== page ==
Unit 1.2.1: Exchange Surfaces and Breathing

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The Lungs

The Lungs

  • The Lungs are protected by the ribs.
  • The plasma membranes surrounding the thin cytoplasm of cells form a barrier permeable to oxygen and carbon dioxide.
  • The lungs produce a surfactant which reduces the cohesive forces between the water molecules. (Without it the alveolus would collapse as it would be unable to expand). 

The Alveoli

  • Provides a large surface area for gaseous exchange.
  • Both the alveolus and the capillary wall is one cell thick and consists of squamous cells. 
  • The capillaries are in close contact with the alveolus walls and are so narrow that the RBC's are squeezed against the capillary wall, reducing the rate at which they flow and making them closer to the air in the alveoli.
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Maintaining the Diffusion Gradient

Maintaining the Diffusion Gradient

  • A rich blood capillary network ensures that there's always a high concentration of carbon dioxide and a low concentration of oxygen as the oxygenated blood is moved out of the lungs via the pulmonary veins. 
  • Ventilation ensures that there is always a high concentration of oxygen and a low concentration of carbon dioxide in the alveoli sacs to maintain the diffusion gradient.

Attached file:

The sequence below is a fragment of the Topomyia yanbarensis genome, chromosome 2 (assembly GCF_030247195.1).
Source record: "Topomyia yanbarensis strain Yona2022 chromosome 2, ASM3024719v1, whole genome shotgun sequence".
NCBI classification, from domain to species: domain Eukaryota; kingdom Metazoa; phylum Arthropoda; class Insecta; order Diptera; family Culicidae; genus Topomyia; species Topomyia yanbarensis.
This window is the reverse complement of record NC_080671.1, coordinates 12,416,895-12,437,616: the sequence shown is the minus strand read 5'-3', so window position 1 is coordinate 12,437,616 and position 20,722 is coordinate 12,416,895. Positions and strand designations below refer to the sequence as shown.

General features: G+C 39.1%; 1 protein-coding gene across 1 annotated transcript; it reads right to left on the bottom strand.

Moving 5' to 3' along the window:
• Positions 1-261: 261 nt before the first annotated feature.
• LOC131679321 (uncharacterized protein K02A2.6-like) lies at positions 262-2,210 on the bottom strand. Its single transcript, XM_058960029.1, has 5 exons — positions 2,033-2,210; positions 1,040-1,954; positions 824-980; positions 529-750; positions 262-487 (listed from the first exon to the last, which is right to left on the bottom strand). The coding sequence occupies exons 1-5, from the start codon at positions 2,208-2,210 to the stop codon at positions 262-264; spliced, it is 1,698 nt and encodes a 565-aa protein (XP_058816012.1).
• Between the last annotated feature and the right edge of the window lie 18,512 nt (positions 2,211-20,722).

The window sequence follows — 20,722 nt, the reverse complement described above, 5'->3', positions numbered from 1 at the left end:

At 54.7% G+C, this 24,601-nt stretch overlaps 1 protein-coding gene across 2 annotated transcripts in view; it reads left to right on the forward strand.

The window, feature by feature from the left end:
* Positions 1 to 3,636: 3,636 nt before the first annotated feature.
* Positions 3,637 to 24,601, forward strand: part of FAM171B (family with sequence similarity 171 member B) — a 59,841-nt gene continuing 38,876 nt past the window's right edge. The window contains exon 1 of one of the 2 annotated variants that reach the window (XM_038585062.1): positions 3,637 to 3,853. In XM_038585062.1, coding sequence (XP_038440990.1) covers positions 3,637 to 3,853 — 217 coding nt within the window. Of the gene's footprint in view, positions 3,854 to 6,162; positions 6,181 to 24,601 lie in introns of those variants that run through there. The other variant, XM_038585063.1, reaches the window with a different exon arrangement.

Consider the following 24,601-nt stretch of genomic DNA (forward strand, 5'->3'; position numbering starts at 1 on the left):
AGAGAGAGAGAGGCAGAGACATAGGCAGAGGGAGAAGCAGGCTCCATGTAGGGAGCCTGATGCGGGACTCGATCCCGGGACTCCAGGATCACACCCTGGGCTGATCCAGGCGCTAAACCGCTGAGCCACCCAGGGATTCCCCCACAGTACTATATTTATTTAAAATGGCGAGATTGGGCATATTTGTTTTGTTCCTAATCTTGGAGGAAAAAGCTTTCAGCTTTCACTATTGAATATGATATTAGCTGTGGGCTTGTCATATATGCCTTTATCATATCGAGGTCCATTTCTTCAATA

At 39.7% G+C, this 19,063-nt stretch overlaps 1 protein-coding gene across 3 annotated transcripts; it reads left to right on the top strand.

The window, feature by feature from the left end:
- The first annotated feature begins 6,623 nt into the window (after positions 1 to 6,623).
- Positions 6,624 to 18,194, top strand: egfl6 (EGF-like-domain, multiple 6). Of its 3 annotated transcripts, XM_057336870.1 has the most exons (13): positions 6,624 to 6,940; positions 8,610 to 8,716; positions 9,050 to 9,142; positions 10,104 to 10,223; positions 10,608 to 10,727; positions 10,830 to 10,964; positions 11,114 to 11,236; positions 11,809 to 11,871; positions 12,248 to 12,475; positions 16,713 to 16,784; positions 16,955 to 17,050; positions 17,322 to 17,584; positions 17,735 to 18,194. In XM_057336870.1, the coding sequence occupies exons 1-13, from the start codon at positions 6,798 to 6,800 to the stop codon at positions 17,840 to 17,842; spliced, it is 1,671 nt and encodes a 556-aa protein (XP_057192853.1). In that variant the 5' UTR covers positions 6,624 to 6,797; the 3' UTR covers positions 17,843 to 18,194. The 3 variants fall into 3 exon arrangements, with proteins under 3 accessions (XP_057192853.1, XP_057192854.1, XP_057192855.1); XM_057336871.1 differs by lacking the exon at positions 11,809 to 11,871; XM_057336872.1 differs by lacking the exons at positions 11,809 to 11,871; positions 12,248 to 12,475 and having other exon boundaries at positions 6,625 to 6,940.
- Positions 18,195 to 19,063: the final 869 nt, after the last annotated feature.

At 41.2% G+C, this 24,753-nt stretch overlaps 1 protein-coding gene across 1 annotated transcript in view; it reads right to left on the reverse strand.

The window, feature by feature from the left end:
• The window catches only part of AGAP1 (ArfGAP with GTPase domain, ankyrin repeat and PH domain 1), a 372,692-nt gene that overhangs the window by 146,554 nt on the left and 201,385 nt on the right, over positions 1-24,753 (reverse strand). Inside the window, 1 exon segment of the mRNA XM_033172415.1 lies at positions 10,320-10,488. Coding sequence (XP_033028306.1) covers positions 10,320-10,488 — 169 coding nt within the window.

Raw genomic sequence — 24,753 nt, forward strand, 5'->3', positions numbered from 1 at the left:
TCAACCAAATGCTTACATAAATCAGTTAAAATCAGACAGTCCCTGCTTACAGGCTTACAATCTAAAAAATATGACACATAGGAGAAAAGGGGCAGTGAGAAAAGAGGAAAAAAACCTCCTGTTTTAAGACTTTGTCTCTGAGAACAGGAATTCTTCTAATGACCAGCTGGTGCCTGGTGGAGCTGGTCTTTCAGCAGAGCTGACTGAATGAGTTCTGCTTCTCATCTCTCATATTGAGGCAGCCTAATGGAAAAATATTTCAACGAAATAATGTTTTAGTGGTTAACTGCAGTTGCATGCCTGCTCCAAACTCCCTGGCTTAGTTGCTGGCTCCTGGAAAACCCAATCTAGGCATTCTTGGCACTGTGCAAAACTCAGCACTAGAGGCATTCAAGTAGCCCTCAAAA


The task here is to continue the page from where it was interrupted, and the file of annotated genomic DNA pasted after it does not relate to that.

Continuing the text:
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The Trachea And Bronchi

The trachea and bronchi have a similar structure and only differ only in size: 

  • Much of the wall consists of cartilage; wich is in the form of C-rings.
  • The inside surface contains elastic fibres, smooth muscle and blood vessels.
  • The inner lining is a ciliated epithelium layer and among them, there are goblet cells.

The Bronchioles

  • The bronchioles are much narrower than the bronchi.
  • The larger bronchioles may have some cartilage, but smaller ones have no cartilage. 
  • The wall is mostly made up of smooth muscle and elastic fibres.
  • The smallest bronchioles have clusters of alveoli at their ends.               
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Tissue Functions

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The Spirometer

  • The spirometer consists of a chamber filled with oxygen that floats in a tank of water.
  • The person breathes from the mouthpiece attached to a tube that connects to the chamber.
  • Breathing intakes air from the chamber, making it sink.
  • Breathing out does the opposite.
  • The movements of the chamber are recorded using a data logger so a spirometer trace can be produced.
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Spirometer. PT 2


  • Exhaling in the spirometer can increase CO2 levels dangerously.
  • Soda Lime is used to absorb the CO2 exhaled. 
  • The volume of CO2 exhaled is the same as the volume of O2 inhaled, the CO2 removed would equal to the volume of O2 used b the person breathing in and out.

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